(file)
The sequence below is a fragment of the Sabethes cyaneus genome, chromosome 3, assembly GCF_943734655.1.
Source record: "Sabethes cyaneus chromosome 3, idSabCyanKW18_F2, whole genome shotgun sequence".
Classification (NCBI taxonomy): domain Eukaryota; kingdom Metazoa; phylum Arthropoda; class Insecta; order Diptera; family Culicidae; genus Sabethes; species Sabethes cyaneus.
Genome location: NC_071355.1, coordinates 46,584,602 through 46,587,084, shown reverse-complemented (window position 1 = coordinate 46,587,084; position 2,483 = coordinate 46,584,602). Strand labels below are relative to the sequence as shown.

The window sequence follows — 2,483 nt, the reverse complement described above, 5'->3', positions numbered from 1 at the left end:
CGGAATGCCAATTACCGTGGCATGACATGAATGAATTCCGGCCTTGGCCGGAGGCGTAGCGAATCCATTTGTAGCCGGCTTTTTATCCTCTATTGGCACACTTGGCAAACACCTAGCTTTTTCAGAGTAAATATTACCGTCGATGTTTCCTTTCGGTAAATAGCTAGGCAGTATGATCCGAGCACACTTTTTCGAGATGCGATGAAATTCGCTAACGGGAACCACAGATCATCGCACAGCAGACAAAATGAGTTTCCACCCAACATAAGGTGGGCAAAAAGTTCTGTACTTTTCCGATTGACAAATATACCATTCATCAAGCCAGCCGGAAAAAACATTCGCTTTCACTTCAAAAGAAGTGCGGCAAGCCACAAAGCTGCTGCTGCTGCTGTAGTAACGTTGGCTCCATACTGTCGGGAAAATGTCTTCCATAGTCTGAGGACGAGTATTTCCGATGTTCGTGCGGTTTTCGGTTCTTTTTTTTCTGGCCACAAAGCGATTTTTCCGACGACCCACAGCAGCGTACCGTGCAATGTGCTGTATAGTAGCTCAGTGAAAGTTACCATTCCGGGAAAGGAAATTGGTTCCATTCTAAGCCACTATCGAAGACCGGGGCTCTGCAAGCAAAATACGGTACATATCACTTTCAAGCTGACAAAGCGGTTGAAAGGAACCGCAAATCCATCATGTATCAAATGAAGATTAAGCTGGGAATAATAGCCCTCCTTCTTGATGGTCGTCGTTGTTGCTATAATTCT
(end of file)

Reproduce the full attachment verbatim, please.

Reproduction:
The sequence below is a fragment of the Sabethes cyaneus genome, chromosome 3, assembly GCF_943734655.1.
Source record: "Sabethes cyaneus chromosome 3, idSabCyanKW18_F2, whole genome shotgun sequence".
Classification (NCBI taxonomy): domain Eukaryota; kingdom Metazoa; phylum Arthropoda; class Insecta; order Diptera; family Culicidae; genus Sabethes; species Sabethes cyaneus.
Genome location: NC_071355.1, coordinates 46,584,602 through 46,587,084, shown reverse-complemented (window position 1 = coordinate 46,587,084; position 2,483 = coordinate 46,584,602). Strand labels below are relative to the sequence as shown.

The window sequence follows — 2,483 nt, the reverse complement described above, 5'->3', positions numbered from 1 at the left end:
CGGAATGCCAATTACCGTGGCATGACATGAATGAATTCCGGCCTTGGCCGGAGGCGTAGCGAATCCATTTGTAGCCGGCTTTTTATCCTCTATTGGCACACTTGGCAAACACCTAGCTTTTTCAGAGTAAATATTACCGTCGATGTTTCCTTTCGGTAAATAGCTAGGCAGTATGATCCGAGCACACTTTTTCGAGATGCGATGAAATTCGCTAACGGGAACCACAGATCATCGCACAGCAGACAAAATGAGTTTCCACCCAACATAAGGTGGGCAAAAAGTTCTGTACTTTTCCGATTGACAAATATACCATTCATCAAGCCAGCCGGAAAAAACATTCGCTTTCACTTCAAAAGAAGTGCGGCAAGCCACAAAGCTGCTGCTGCTGCTGTAGTAACGTTGGCTCCATACTGTCGGGAAAATGTCTTCCATAGTCTGAGGACGAGTATTTCCGATGTTCGTGCGGTTTTCGGTTCTTTTTTTTCTGGCCACAAAGCGATTTTTCCGACGACCCACAGCAGCGTACCGTGCAATGTGCTGTATAGTAGCTCAGTGAAAGTTACCATTCCGGGAAAGGAAATTGGTTCCATTCTAAGCCACTATCGAAGACCGGGGCTCTGCAAGCAAAATACGGTACATATCACTTTCAAGCTGACAAAGCGGTTGAAAGGAACCGCAAATCCATCATGTATCAAATGAAGATTAAGCTGGGAATAATAGCCCTCCTTCTTGATGGTCGTCGTTGTTGCTATAATTCT